Following Section 8.3.1 [MÃ¼ller, FMP, Springer 2015], we cover in this notebook a technique known as nonnegative matrix factorization (NMF). The formal definition of the NMF problem and an iterative learning procedure for computing a factorization in practice was first described by Lee and Seoung. Implementations and applications for NMF can also be found in the NMF Toolbox.
Nonnegative matrix factorization (NMF) is a technique where a matrix $V$ with nonnegative entries is factored into two matrices $W$ and $H$ that also have only nonnegative entries:
Typically, the matrices $W$ and $H$ are required to have a much lower rank than the original matrix $V$. This factorization is interpreted as follows: The columns of $V$ are regarded as data vectors. The underlying assumption is that these vectors can be represented as a weighted superposition of a relatively small number of template vectors. The columns of $W$ correspond to these templates. Furthermore, the rows of $H$—called activations—indicate where these templates occur in $V$. The nonnegativity constraints often lead to a decomposition that allows for a semantically meaningful interpretation of the coefficients. However, in most cases, the resulting factorization problem has no exact solution, thus requiring optimization procedures for finding suitable numerical approximations. In the following, to build up some intuition, we give a factorization example form the music domain. Subsequently, we formally introduce the NMF problem and discuss an iterative learning procedure.
As illustration of NMF, we show how this technique can be used to factorize a spectrogram of a music recording into musically meaningful components. Let us consider the first measures of the PrÃ©lude Op. 28, No. 4 by FrÃ©dÃ©ric Chopin. The following figure shows the musical score as well as a piano-roll representation of the score synchronized to an audio recording of a performance. For illustration purposes, all information related to the note number $p=71$ is highlighted by the red rectangular frames.
As for the original data matrix $V$, we use the magnitude STFT, which is a sequence of spectral vectors. Using NMF, this matrix can be factorized into a product of two nonnegative matrices $W$ and $H$. In the ideal case, the first matrix $W$ represents the spectral patterns of the notes' pitches that occur in the piece of music, while the second matrix $H$ exhibits the time positions where these spectral patterns are active in the audio recording. The following figure shows such a factorization for our Chopin example.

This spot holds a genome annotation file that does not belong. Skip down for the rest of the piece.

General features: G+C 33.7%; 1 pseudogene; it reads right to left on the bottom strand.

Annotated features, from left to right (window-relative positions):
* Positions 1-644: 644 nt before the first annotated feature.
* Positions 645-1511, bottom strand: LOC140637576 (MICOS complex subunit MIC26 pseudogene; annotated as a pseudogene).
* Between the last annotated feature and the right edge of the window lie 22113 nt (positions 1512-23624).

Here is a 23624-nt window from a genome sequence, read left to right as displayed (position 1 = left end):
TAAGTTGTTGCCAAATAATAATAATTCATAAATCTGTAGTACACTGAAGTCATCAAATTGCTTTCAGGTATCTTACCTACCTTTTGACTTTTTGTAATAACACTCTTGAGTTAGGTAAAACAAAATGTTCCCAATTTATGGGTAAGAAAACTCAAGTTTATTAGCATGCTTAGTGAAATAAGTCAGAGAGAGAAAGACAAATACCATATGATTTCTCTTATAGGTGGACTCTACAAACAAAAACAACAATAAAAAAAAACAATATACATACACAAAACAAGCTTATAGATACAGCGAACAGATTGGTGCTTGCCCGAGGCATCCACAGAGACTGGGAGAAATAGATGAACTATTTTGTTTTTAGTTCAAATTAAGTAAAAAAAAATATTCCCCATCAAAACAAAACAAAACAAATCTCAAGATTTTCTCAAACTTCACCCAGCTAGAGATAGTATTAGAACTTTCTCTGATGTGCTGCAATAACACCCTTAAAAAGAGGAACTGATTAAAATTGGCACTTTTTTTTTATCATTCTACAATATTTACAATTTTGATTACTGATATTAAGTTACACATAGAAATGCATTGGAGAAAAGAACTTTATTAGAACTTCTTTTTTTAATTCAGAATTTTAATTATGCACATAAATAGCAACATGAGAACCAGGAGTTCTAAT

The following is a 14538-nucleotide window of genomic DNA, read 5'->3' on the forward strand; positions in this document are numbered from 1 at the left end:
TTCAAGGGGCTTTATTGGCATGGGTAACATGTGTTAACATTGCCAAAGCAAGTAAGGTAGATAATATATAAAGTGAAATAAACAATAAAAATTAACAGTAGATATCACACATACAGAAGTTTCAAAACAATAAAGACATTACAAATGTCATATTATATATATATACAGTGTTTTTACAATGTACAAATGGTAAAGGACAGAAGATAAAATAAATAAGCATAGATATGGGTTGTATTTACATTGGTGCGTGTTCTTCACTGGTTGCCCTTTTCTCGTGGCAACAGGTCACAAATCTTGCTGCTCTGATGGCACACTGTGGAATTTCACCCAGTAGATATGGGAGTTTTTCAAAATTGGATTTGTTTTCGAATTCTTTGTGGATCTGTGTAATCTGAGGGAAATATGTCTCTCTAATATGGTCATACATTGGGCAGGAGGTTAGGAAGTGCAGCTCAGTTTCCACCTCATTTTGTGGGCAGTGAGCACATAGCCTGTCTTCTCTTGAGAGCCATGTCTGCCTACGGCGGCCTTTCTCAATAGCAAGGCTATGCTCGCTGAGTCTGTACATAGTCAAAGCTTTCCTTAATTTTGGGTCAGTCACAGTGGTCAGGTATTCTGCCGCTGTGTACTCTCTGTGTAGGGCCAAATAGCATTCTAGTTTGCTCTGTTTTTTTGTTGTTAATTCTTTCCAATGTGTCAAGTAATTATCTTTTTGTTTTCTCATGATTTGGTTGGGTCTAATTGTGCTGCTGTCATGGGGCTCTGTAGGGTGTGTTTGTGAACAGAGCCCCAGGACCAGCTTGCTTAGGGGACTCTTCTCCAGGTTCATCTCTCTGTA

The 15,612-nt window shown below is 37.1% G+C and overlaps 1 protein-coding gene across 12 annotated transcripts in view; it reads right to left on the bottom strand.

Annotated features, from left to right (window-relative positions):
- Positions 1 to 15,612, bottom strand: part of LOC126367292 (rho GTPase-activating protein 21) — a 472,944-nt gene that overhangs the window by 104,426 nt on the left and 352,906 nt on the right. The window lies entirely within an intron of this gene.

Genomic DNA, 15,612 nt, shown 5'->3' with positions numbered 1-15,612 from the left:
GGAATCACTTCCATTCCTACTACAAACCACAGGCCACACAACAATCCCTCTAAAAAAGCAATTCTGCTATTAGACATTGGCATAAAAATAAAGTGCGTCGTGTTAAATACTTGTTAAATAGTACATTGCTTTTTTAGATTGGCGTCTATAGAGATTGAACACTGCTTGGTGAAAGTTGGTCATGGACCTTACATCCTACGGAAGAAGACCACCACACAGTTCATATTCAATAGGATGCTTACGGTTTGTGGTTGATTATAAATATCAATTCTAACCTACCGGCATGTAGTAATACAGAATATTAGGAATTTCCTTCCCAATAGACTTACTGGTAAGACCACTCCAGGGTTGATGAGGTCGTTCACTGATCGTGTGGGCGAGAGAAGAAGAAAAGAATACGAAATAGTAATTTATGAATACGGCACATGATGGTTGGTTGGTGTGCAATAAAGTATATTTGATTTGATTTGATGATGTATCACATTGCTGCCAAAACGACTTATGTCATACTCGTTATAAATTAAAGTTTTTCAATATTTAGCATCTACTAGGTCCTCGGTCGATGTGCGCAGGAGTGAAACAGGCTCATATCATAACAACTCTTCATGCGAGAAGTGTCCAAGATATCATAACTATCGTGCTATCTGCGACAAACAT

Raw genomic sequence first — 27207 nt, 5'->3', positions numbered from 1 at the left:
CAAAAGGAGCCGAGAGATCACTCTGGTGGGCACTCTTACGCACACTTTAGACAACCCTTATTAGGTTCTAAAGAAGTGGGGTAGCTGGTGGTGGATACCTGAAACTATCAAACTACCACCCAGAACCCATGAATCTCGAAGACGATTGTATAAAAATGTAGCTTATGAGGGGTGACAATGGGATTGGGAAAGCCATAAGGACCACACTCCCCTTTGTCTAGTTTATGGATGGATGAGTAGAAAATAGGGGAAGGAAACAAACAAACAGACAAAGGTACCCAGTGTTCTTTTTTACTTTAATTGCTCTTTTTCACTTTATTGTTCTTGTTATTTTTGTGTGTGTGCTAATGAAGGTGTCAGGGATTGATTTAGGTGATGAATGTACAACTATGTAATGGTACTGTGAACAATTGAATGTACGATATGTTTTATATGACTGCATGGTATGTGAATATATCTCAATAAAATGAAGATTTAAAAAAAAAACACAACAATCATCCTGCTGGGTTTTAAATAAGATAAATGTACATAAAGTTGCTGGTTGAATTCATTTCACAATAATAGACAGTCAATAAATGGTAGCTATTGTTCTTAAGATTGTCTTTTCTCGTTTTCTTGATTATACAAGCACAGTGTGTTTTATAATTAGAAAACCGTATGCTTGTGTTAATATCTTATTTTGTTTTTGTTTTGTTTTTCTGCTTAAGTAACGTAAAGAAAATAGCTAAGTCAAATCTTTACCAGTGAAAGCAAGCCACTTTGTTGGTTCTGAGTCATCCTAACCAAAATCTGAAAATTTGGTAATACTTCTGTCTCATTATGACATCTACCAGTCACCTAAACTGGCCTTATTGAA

In this case, each template specified by the matrix $W$ reflects how a note of a certain pitch is spectrally realized in $V$, and the activation matrix $H$ looks similar to the piano-roll representation of the score. In practice, however, it is often hard to predict which of the signal's properties are ultimately captured by the learned factors. To better control this factorization, we will show how additional score information can be used to constrain NMF to yield a musically meaningful decomposition.
A matrix with real-valued coefficients is called nonnegative if all the coefficients are either zero or positive. Let $V \in \mathbb{R}_{\ge 0}^{K \times N}$ be such a nonnegative matrix having $K\in\mathbb{N}$ rows and $N\in\mathbb{N}$ columns. The dimensions $K$ and $N$ of the matrix $V$ are usually thought to be large. Given a number $R\in\mathbb{N}$ smaller than both $K$ and $N$, the goal of NMF is to find two nonnegative matrices $W \in \mathbb{R}_{\ge 0}^{K \times R}$ and $H \in \mathbb{R}_{\ge 0}^{R \times N}$ such that
\begin{equation} V \approx W \cdot H. \end{equation}As said above, the columns of $V$ are regarded as $K$-dimensional data vectors, where $N$ is the number of data vectors. This matrix is then approximately factorized into a $(K \times R)$ matrix $W$ and an $(R \times N)$ matrix $H$. The parameter $R$, which is referred to as the rank of the factorization, is usually chosen to be much smaller than $K$ and $N$. Therefore, the number of coefficients in $W$ and $H$ is typically much smaller than the total number in $V$ (i.e., $KR+RN \ll KN$), and the product $WH$ can be thought of as a compressed version of the original matrix $V$. As already mentioned before, the column vectors of $W$ are also referred to as template vectors, whereas the weights specified by $H$ are called activations. As opposed to arbitrary linear combinations as known from linear algebra, the linear combinations occurring in the NMF context only involve nonnegative weights of nonnegative template vectors. As a result, there are no effects such as destructive interferences, where a (positive) component can be canceled out by adding a kind of inverse (negative) component. Instead, the data vectors need to be explained in a purely constructive fashion only involving positive components.
To find an approximate factorization $V \approx W \cdot H$, we need to specify a distance function that quantifies the quality of the approximation. There are many ways for defining such a distance function, leading to different NMF variants. In the following, we only consider one of these variants, which is based on the Euclidean distance. Let $A,B\in\mathbb{R}^{K \times N}$ be two matrices with coefficients $A_{kn}$ and $B_{kn}$ for $k\in[1:K]$ and $n\in[1:N]$. Then, the square of the Euclidean distance between $A$ and $B$ is defined by
\begin{equation} \|A-B\|^2:= \sum_{k=1}^{K}\sum_{n=1}^{N}(A_{kn}-B_{kn})^2. \end{equation}Based on this distance measure, we can formalize our NMF problem as follows: Given a nonnegative matrix $V\in\mathbb{R}_{\ge 0}^{K \times N}$ and a rank parameter $R$, minimize
\begin{equation} \|V-WH\|^2 \end{equation}with respect to $W \in \mathbb{R}_{\ge 0}^{K \times R}$ and $H \in \mathbb{R}_{\ge 0}^{R \times N}$. In other words, regarding $\|V-WH\|^2$ as a joint function of $W$ and $H$, the objective is to find a minimum under the nonnegativity constraint for $W$ and $H$. For general matrices, this is a hard computational problem due to several reasons. First, it is in general difficult to enforce hard constraints such as nonnegativity on the solution of an optimization problem. Second, the joint optimization over both matrices $W$ and $H$ leads to computational challenges. In fact, when regarding $\|V-WH\|^2$ as a function of $W$ only or $H$ only, one can show that the resulting functions satisfy a strong property referred to as convexity. This property, which implies that any local minimum must be a global minimum, makes it possible to apply powerful tools from the field of convex analysis. However, $\|V-WH\|^2$ is not convex in both matrices together. Therefore, it is unrealistic to expect an algorithm that can solve this problem in the sense of finding a global minimum. However, there are many techniques from numerical optimization that can be applied to find local minima.